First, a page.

It's still spacious enough to outpace smaller crossovers like the Tucson, Sportage and Rogue, more so in the back seats than in the front. In front, the dash structure tends to nibble away at knee room in the front seats, and in the front passenger seat, the footwells taper narrowly between the dash and the wheel well. The CR-V has more space here, and its seats are more thickly upholstered. Sitting on the Escape's back bench, knee room is no problem, and two adults will find ample comfort. Headroom is exceptional front or back, without the panoramic sunroof.
We like the Escape Titanium's very firm leather seats, which wouldn't feel out of place in a sport sedan. From the side, they have a very slim profile, and clearly were engineered to preserve as much passenger space as possible. Still, some passengers may just think they're too hard. While the driver can option up to 10-way passenger seats, the front passenger seat is manual-adjust only, even on Titanium models. The rear bench seatbacks recline for a comfortable long-distance riding position.
The rear seats also split and fold, with a clever mechanism that requires just a tug of a fabric loop to flip down the headrests and allow the seats to fold flat. The CR-V's rear bench goes a step further, with a lever that flips up the bottom cushions and tucks the headrests, making the best use of every cubic foot of its cargo hold--which at 70.9 cubic feet, nips the Escape's 68.1-cubic-foot hold by a slim margin.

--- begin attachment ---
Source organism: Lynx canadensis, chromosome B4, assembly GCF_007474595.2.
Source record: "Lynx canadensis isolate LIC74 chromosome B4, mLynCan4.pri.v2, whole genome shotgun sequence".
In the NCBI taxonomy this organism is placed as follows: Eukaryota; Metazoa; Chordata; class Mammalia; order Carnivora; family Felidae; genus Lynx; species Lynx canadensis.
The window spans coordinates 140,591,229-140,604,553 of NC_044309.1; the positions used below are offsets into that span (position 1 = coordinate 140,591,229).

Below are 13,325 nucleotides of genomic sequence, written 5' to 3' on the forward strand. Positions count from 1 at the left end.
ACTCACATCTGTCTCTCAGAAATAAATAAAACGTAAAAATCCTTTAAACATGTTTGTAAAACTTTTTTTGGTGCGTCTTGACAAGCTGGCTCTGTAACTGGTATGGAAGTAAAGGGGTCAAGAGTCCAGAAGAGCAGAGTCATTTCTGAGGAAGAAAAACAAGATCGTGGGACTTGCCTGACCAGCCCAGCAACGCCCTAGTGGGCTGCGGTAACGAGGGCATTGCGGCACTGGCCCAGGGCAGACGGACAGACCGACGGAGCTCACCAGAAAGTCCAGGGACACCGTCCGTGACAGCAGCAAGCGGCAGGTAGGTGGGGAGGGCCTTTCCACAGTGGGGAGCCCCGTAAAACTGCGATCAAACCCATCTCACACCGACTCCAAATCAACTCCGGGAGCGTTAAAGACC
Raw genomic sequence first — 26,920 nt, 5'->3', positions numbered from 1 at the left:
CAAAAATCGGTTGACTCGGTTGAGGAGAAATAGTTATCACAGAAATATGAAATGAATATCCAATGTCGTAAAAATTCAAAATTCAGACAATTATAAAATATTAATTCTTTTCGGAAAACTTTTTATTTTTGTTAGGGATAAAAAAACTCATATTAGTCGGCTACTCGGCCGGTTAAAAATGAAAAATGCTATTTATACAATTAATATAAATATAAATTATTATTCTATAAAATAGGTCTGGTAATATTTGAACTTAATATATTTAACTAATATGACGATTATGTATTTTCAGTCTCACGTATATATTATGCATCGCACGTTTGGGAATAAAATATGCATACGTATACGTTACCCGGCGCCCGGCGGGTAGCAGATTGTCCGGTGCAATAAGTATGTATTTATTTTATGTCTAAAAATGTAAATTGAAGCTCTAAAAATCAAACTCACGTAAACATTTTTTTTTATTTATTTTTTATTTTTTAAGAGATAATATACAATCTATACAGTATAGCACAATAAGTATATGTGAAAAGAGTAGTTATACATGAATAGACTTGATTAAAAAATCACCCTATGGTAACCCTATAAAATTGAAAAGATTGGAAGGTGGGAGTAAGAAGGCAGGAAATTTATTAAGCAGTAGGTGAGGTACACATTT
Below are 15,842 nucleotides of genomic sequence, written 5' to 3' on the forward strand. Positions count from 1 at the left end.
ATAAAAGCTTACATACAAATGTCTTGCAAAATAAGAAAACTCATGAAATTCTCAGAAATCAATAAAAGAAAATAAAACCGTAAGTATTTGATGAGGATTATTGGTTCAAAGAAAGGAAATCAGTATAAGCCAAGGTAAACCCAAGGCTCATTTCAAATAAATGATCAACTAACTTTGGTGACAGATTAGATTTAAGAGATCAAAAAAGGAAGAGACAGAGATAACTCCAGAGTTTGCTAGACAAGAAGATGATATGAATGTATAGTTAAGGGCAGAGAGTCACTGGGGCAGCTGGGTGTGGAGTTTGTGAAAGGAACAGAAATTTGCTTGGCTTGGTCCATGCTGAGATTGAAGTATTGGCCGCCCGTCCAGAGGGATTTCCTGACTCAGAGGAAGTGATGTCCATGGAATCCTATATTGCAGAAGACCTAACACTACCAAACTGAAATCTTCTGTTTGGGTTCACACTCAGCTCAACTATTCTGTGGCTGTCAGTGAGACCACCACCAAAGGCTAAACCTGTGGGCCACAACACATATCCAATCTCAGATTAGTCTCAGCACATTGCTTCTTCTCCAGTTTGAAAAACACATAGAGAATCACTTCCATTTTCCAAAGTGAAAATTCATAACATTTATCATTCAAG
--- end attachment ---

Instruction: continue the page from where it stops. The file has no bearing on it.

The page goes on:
What we appreciate about the new Escape's cargo area--aside from an optional two-position load floor that gives a choice between a flat floor and maximum storage space--is its regular shape. The enclosed cargo bin has grown taller and squarer, which means 34.3 cubic feet of unattended bags and goodies can fit inside, under sheetmetal and cargo cover. Conversely, it's not as pet-friendly as before, since the tall sides and smaller glass areas won't give any view to animals riding in crates in back.
2013 Ford Escape
With an all-new structure and good safety ratings, plus some new safety technology, the new Escape is a secure pick.
The Escape is new from the ground up for the 2013 model year, and its safety ratings reflect the better protection that's inherent in its all-new body structure.
With Top Safety Pick status from the Insurance Institute for Highway Safety (IIHS), as well as four-star overall ratings (with five stars for side impact) from the federal government, the 2013 Escape has mostly impressive--although not quite class-leading--safety, if you read directly from test results. Although the Escape's 'poor' rating in the IIHS small overlap frontal test is a sore point, for sure.
The Honda CR-V, for instance, manages Top Safety Pick status plus five-star federal results and better results in the small overlap test.